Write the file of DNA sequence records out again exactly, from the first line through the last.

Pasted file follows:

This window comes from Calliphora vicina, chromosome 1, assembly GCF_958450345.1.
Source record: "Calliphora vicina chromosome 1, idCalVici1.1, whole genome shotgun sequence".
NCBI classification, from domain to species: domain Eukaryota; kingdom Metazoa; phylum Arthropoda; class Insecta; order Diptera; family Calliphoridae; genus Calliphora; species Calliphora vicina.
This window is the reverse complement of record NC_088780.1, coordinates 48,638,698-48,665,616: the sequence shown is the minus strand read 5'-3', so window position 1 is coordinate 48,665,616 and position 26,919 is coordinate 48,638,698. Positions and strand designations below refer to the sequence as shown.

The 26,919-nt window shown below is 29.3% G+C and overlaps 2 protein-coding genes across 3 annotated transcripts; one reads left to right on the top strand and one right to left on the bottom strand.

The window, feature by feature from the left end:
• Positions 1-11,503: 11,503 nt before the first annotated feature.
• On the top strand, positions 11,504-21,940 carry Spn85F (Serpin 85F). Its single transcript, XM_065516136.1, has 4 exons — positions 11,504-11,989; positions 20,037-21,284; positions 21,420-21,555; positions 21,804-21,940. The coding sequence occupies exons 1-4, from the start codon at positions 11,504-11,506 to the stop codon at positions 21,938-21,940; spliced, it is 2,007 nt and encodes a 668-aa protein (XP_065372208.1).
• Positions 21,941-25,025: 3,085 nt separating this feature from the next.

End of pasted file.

This window comes from Calliphora vicina, chromosome 1, assembly GCF_958450345.1.
Source record: "Calliphora vicina chromosome 1, idCalVici1.1, whole genome shotgun sequence".
NCBI classification, from domain to species: domain Eukaryota; kingdom Metazoa; phylum Arthropoda; class Insecta; order Diptera; family Calliphoridae; genus Calliphora; species Calliphora vicina.
This window is the reverse complement of record NC_088780.1, coordinates 48,638,698-48,665,616: the sequence shown is the minus strand read 5'-3', so window position 1 is coordinate 48,665,616 and position 26,919 is coordinate 48,638,698. Positions and strand designations below refer to the sequence as shown.

The 26,919-nt window shown below is 29.3% G+C and overlaps 2 protein-coding genes across 3 annotated transcripts; one reads left to right on the top strand and one right to left on the bottom strand.

The window, feature by feature from the left end:
• Positions 1-11,503: 11,503 nt before the first annotated feature.
• On the top strand, positions 11,504-21,940 carry Spn85F (Serpin 85F). Its single transcript, XM_065516136.1, has 4 exons — positions 11,504-11,989; positions 20,037-21,284; positions 21,420-21,555; positions 21,804-21,940. The coding sequence occupies exons 1-4, from the start codon at positions 11,504-11,506 to the stop codon at positions 21,938-21,940; spliced, it is 2,007 nt and encodes a 668-aa protein (XP_065372208.1).
• Positions 21,941-25,025: 3,085 nt separating this feature from the next.